Serious unit testing on Android

June 15, 2012 | 4 min Read

It is not a secret that we are big fans of Mockito at EclipseSource. Our Java mocking framework of choice has helped us in many projects to stay on the test driven development path. Luckily we are also able to apply these same principles when developing Java code on Android.

Although Mockito is great for mocking Java classes, it would sometimes be very cumbersome to mock entire parts of the Android UI framework. This is the place where we resort to another testing framework called Robolectric, which can be easily combined with Mockito to provide stub implementations of nearly all Android classes.

Robolectric provides concrete implementations for Android classes in the form of shadow objects. When running your test code you don’t execute the Android code but run against the shadow classes. Because you are executing regular Javacode, you don’t have to run the tests on an Android device but can execute the tests in a regular Java VM.

A Robolectric shadow class allows you to easily make assumptions about its current state because it can expose more of its internals than an Android class would. Here is a quick example to assert if an OnTouchListener has been attached to a View:

public void shouldHaveOnTouchListener() {
  View view = new View(new Activity());
  OnTouchListener listener = Mockito.mock(OnTouchListener.class);


  ShadowView shadowView = (ShadowView)Robolectric.shadowOf(view);
  assertEquals(listener, shadowView.getOnTouchListener());

Don´t forget to put the @RunWith(RobolectricTestRunner.class) annotation in the test class. It is also worth noting that the new Activity() we are creating is, in fact, a ShadowActivity.

The assertion could not have been done without the ShadowView since Android does not have a getter for the OnTouchListener. Of course we could have mocked the View object with Mockito but that is not always possible, e.g. when the view has been inflated from a layout or has been created in some other place.

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Sometimes even Robolectric falls short on the elements you can assert. In that case you can easily extend an existing shadow object to provide implementation details that suit your test case. Let’s say we want to assert that TextView.setIncludeFontPadding() has been called. Android does not provide a getter for that property and Robolectric does not implement the method so the call is simply swallowed. This is where we implement our own Shadow class:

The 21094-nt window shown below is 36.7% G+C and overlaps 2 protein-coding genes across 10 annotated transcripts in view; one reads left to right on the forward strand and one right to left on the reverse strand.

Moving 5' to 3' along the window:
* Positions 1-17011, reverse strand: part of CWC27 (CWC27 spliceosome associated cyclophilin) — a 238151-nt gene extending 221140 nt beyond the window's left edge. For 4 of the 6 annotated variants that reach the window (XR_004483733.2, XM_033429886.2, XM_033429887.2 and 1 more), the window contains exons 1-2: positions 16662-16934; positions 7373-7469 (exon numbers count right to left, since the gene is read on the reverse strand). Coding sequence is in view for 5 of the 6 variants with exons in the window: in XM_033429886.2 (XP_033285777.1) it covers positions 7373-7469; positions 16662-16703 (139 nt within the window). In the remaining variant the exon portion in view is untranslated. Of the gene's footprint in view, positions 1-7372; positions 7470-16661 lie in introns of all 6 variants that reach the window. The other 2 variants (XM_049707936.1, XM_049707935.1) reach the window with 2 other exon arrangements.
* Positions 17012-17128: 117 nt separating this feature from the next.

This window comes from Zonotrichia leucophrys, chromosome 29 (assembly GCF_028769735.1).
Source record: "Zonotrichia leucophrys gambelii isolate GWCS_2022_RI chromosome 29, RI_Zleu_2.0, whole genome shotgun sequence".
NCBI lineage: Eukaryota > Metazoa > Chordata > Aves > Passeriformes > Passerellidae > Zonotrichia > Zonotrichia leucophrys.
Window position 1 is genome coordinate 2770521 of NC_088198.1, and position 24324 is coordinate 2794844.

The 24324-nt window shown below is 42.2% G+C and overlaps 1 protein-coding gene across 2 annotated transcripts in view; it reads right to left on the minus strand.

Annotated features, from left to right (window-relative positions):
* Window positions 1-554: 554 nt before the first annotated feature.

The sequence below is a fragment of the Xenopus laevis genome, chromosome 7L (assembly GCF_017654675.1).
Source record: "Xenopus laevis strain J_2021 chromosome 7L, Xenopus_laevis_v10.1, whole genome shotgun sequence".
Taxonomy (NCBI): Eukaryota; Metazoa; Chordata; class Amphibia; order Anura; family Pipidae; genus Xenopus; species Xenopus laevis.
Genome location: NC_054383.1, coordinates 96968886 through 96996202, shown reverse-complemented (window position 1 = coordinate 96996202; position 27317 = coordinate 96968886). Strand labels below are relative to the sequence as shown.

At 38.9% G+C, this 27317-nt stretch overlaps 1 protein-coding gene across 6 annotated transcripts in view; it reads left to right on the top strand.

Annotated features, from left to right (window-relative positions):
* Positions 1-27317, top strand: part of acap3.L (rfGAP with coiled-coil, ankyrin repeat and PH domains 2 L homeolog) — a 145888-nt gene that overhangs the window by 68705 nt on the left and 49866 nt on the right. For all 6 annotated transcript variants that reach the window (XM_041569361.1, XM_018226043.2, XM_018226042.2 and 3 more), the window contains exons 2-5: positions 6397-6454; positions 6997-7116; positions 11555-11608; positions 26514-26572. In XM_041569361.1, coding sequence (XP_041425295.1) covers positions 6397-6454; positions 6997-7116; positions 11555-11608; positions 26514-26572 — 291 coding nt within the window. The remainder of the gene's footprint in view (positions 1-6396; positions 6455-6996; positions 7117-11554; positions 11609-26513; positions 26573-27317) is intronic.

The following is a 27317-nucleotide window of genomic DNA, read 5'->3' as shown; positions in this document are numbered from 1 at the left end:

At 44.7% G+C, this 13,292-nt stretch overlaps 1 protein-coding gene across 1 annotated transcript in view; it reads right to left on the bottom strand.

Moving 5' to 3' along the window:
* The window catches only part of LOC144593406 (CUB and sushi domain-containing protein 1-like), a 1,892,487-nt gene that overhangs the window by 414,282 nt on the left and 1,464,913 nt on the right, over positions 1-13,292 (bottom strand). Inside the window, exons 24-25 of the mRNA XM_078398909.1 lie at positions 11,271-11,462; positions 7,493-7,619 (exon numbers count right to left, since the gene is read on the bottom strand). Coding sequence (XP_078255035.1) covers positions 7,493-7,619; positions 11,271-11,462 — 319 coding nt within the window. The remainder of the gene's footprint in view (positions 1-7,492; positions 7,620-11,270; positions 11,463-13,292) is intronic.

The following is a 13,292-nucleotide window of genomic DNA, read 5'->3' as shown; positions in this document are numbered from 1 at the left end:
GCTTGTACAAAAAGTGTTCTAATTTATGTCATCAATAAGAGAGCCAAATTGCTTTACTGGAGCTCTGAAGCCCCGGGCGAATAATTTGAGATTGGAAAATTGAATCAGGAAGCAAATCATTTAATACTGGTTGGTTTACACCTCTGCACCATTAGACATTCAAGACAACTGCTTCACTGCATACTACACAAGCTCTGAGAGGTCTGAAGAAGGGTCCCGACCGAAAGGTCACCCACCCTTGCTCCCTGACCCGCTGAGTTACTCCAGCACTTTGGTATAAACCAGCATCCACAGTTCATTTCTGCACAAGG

public class CustomShadowTextView extends ShadowTextView {

  private boolean includepad = true;

  public void setIncludeFontPadding( boolean includepad ) {
    this.includepad = includepad;

  public boolean getIncludeFontPadding() {
    return includepad;

Once we have defined the shadow object we can use it in our test case. Whenever our code tries to instantiate a TextView it is now providing an implementation of CustomShadowTextView. The following snippet shows how to set our custom shadow view:

public void shouldIncludeFontPadding() {
  TextView view = new TextView(new Activity());


  CustomShadowTextView shadowView = (CustomShadowTextView)Robolectric.shadowOf(view);

There are some shortcomings with the way Robolectric is able to reference Android resources. Although it is generally possible to find all kinds of images, Robolectric does have problems when referencing theme and style attributes. In that case we often resort to testing specific custom shadow objects that hardwire the desired behavior. In addition, some Android classes do not have a corresponding shadow class. A good example is the Typeface class. In that case you have to compile Robolectric manually and add a Robolectric.shadowOf(typeface) method.

In general we find the features provided by a combination of Mockito and Robolectric to be more than sufficient and whole-heartedly recommend the setup to anyone serious about unit testing. The speed at which you can write and execute tests is an important factor that will allow you to iterate on your test code quickly and in a meaningful way.